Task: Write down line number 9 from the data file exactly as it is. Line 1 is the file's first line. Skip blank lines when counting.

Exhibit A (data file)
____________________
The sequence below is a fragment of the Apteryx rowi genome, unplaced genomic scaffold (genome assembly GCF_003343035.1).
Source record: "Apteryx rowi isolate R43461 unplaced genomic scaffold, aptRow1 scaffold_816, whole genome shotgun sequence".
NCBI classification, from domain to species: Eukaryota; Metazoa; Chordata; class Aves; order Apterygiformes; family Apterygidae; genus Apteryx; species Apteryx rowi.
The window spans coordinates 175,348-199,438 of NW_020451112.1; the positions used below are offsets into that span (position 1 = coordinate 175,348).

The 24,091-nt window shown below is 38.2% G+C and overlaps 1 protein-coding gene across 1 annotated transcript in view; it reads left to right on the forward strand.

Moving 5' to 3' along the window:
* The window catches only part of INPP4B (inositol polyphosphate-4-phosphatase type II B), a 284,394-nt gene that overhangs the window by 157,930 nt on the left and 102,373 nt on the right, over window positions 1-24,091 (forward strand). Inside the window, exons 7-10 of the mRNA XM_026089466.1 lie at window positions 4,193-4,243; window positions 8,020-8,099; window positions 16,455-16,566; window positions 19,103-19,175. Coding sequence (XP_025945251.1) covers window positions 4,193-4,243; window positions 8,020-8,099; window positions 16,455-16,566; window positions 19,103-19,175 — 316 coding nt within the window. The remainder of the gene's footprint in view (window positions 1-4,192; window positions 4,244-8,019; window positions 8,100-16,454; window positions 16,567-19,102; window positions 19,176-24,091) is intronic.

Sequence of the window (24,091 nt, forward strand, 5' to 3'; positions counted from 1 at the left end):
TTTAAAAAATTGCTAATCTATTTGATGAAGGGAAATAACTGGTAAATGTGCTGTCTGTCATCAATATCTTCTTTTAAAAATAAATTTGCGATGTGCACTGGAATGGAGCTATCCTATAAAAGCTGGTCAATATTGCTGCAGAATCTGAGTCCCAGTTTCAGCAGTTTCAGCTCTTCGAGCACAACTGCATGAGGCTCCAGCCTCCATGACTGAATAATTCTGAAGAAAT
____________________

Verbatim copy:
TTTAAAAAATTGCTAATCTATTTGATGAAGGGAAATAACTGGTAAATGTGCTGTCTGTCATCAATATCTTCTTTTAAAAATAAATTTGCGATGTGCACTGGAATGGAGCTATCCTATAAAAGCTGGTCAATATTGCTGCAGAATCTGAGTCCCAGTTTCAGCAGTTTCAGCTCTTCGAGCACAACTGCATGAGGCTCCAGCCTCCATGACTGAATAATTCTGAAGAAAT